Director’s Statement

Deborah Kampmeier and Ben Wolf

When we decided to shoot Virgin on digital video for almost no budget,we faced many limitations.  At that time my priority became the performances of my actors and my focus was to create an environment where they could do their best work.  My aesthetic sensibilities have always leaned towards mise-en-scène and a lyrical movement of camera. I realized I would not be able to use that form to express my vision in this film. Because of our budgetary constraints it would have to be sacrificed for the performances and the telling of the story.   However, I felt strongly that the emotional thrust of the story needed a moving camera, and as dolly moves would be prohibitive, both in time and money, I chose to consistently use a hand held camera.  Influenced by its use in films like Breaking the Waves and Rosetta I felt it would support the chaos and struggle of this teenage girl’s inner world.

Deborah Kampmeier with Elisabeth Moss

For me the film is about many things, finding ones own voice and ones own truth, inner reality vs. outer reality and which of those is more real, and the divinity in all things.  One other important theme for me is about the power of the imagination and how what we believe changes our perspective and perception of ourselves and the world around us.  Once Jessie believes she has something special inside of her (which I believe we all have) she has eyes to see things and ears to hear things she never saw or heard before, but that were there all along.  Once she believes she has something special inside of her Jessie’s path changes from one of self distruction to one of self respect and self love.  Through her imagination she connects with herself and with others in her world.

Deborah Kampmeier and Ben Wolf

I discovered filmmaking quite by accident, by pursuing what I thought I wanted as passionately as I could, which was acting, and I was led to what I feel I was meant to do which is making films.  I had been in NY for years, studying acting and performing and I was actually trying to get Wim Wenders to cast me in a film when I made a short for him that I wrote, directed, produced and starred in.  And it was in the process of making that film (and I made it with no intention of being a filmmaker) that I discovered my true passion and my true path.  I felt more alive in the six weeks of making that short than I felt any other time in my life.  Making films brings me to life.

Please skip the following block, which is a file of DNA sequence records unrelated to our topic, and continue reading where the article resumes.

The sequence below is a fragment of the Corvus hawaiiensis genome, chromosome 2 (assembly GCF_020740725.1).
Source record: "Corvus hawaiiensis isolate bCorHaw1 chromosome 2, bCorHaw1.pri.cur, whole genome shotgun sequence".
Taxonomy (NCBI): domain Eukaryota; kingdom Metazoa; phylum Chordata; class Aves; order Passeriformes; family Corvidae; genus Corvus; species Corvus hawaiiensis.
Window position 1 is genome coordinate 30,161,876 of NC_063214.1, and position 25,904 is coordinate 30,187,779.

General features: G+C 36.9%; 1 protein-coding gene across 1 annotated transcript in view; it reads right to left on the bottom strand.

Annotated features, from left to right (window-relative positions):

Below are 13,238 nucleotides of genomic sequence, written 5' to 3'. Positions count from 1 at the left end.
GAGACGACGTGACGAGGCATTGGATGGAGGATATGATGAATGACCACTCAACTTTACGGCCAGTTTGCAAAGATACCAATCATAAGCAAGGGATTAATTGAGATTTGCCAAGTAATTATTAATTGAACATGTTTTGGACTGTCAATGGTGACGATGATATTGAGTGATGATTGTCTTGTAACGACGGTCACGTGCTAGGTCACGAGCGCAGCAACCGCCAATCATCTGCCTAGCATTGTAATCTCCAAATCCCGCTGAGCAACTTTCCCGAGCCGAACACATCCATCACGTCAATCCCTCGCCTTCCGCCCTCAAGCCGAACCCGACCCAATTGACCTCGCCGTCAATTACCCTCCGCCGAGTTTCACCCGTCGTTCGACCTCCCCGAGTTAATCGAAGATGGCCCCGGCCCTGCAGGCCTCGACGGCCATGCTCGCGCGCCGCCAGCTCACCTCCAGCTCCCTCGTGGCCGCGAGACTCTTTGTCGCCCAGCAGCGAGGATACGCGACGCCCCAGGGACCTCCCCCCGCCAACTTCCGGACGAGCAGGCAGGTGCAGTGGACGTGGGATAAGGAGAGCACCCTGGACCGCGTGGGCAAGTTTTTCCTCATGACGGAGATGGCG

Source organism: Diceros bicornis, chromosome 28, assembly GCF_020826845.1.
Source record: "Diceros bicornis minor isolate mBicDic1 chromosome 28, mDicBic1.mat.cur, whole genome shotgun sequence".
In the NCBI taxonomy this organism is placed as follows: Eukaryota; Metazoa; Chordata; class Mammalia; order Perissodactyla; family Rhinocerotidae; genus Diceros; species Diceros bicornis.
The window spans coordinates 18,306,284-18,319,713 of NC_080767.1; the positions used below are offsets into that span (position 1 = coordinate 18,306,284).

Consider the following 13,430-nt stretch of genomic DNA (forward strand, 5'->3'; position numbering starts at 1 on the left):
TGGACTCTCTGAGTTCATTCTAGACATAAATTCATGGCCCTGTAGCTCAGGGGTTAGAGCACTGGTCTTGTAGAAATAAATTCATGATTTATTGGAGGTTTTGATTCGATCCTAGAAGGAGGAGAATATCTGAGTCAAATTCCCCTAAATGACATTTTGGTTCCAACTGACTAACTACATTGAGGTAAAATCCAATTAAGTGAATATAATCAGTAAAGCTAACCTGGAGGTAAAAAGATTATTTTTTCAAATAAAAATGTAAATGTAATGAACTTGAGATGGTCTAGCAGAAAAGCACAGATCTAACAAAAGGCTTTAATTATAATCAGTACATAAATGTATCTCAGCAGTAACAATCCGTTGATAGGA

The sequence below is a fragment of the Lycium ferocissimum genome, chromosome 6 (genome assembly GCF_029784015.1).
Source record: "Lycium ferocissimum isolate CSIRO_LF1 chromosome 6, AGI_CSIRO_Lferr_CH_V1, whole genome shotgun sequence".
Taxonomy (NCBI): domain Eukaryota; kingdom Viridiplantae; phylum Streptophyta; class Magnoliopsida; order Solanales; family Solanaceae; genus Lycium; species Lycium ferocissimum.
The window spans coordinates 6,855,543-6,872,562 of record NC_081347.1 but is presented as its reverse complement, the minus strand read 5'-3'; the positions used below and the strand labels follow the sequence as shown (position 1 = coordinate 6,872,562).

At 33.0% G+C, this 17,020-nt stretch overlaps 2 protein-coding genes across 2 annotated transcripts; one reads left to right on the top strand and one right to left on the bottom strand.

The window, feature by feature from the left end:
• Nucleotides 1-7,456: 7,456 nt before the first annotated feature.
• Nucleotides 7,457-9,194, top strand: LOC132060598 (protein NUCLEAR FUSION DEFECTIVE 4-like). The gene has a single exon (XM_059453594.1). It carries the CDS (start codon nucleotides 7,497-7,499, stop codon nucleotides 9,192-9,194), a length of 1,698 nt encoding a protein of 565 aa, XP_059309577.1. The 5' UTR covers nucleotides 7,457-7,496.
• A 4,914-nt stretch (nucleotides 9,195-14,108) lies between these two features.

Deborah Kampmeier with Socorro Santiago

Teaching acting for 19 years has given me a great deal of practice holding the space for actors.  My job is to help get everything out of their way so they can release themselves and reveal their souls. As a director my job is to hold the space…and to listen, listen to the actors, listen to the story trying to be told, listen to the set, listen to the world holding the set.  It’s a kind of meditation.  Inspiration whispers, so you need to be quiet enough to hear it.


Elsabeth Moss and Peter Gerety

Virgin is the story of Jessie, a rebellious teenager, wrestling with her own spirituality and against her family’s conservative Baptist tradition. After a sexual encounter occurring while unconscious from alcohol and drugs, Jessie finds herself pregnant.  With no memory of sex and having a dream in which God speaks to her, Jessie proceeds with the belief that she is carrying the next Christ child, a belief that at first enrages and then inspires her, causing violent opposition in her community.

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